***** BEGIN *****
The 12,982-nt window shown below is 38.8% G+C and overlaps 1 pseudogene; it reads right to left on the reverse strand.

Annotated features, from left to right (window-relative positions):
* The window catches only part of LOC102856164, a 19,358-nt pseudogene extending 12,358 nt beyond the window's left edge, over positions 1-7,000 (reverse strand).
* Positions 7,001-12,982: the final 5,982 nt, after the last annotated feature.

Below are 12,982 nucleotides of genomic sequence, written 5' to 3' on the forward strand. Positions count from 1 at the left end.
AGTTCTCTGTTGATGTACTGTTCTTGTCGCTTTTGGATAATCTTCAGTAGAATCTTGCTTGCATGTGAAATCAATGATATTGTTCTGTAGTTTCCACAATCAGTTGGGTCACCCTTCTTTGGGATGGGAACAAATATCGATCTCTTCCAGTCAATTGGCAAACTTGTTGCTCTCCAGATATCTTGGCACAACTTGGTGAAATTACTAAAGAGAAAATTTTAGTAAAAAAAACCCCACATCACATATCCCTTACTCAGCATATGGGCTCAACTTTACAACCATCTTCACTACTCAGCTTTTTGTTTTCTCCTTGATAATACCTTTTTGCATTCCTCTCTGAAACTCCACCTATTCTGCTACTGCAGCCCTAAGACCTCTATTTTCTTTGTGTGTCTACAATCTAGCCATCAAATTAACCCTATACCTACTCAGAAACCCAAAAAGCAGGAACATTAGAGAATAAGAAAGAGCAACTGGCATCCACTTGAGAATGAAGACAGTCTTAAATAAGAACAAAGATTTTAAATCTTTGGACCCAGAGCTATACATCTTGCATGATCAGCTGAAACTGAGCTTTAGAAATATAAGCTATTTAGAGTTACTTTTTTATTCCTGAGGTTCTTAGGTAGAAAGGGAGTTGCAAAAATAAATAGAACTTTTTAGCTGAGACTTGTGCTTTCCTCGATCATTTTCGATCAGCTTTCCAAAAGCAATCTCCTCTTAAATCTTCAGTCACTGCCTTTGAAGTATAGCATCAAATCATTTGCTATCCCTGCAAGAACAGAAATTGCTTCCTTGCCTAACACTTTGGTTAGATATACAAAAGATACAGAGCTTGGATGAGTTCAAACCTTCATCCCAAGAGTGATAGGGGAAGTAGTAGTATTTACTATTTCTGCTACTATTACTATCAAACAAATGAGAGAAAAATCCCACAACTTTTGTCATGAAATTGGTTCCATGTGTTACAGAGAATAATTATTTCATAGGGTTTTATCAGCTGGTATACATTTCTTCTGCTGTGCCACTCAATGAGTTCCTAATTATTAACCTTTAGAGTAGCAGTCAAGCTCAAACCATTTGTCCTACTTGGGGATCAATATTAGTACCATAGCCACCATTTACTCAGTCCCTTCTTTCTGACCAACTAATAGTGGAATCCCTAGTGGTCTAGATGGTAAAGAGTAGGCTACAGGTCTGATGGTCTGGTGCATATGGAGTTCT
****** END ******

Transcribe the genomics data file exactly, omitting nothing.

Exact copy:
The 12,982-nt window shown below is 38.8% G+C and overlaps 1 pseudogene; it reads right to left on the reverse strand.

Annotated features, from left to right (window-relative positions):
* The window catches only part of LOC102856164, a 19,358-nt pseudogene extending 12,358 nt beyond the window's left edge, over positions 1-7,000 (reverse strand).
* Positions 7,001-12,982: the final 5,982 nt, after the last annotated feature.

Below are 12,982 nucleotides of genomic sequence, written 5' to 3' on the forward strand. Positions count from 1 at the left end.
AGTTCTCTGTTGATGTACTGTTCTTGTCGCTTTTGGATAATCTTCAGTAGAATCTTGCTTGCATGTGAAATCAATGATATTGTTCTGTAGTTTCCACAATCAGTTGGGTCACCCTTCTTTGGGATGGGAACAAATATCGATCTCTTCCAGTCAATTGGCAAACTTGTTGCTCTCCAGATATCTTGGCACAACTTGGTGAAATTACTAAAGAGAAAATTTTAGTAAAAAAAACCCCACATCACATATCCCTTACTCAGCATATGGGCTCAACTTTACAACCATCTTCACTACTCAGCTTTTTGTTTTCTCCTTGATAATACCTTTTTGCATTCCTCTCTGAAACTCCACCTATTCTGCTACTGCAGCCCTAAGACCTCTATTTTCTTTGTGTGTCTACAATCTAGCCATCAAATTAACCCTATACCTACTCAGAAACCCAAAAAGCAGGAACATTAGAGAATAAGAAAGAGCAACTGGCATCCACTTGAGAATGAAGACAGTCTTAAATAAGAACAAAGATTTTAAATCTTTGGACCCAGAGCTATACATCTTGCATGATCAGCTGAAACTGAGCTTTAGAAATATAAGCTATTTAGAGTTACTTTTTTATTCCTGAGGTTCTTAGGTAGAAAGGGAGTTGCAAAAATAAATAGAACTTTTTAGCTGAGACTTGTGCTTTCCTCGATCATTTTCGATCAGCTTTCCAAAAGCAATCTCCTCTTAAATCTTCAGTCACTGCCTTTGAAGTATAGCATCAAATCATTTGCTATCCCTGCAAGAACAGAAATTGCTTCCTTGCCTAACACTTTGGTTAGATATACAAAAGATACAGAGCTTGGATGAGTTCAAACCTTCATCCCAAGAGTGATAGGGGAAGTAGTAGTATTTACTATTTCTGCTACTATTACTATCAAACAAATGAGAGAAAAATCCCACAACTTTTGTCATGAAATTGGTTCCATGTGTTACAGAGAATAATTATTTCATAGGGTTTTATCAGCTGGTATACATTTCTTCTGCTGTGCCACTCAATGAGTTCCTAATTATTAACCTTTAGAGTAGCAGTCAAGCTCAAACCATTTGTCCTACTTGGGGATCAATATTAGTACCATAGCCACCATTTACTCAGTCCCTTCTTTCTGACCAACTAATAGTGGAATCCCTAGTGGTCTAGATGGTAAAGAGTAGGCTACAGGTCTGATGGTCTGGTGCATATGGAGTTCT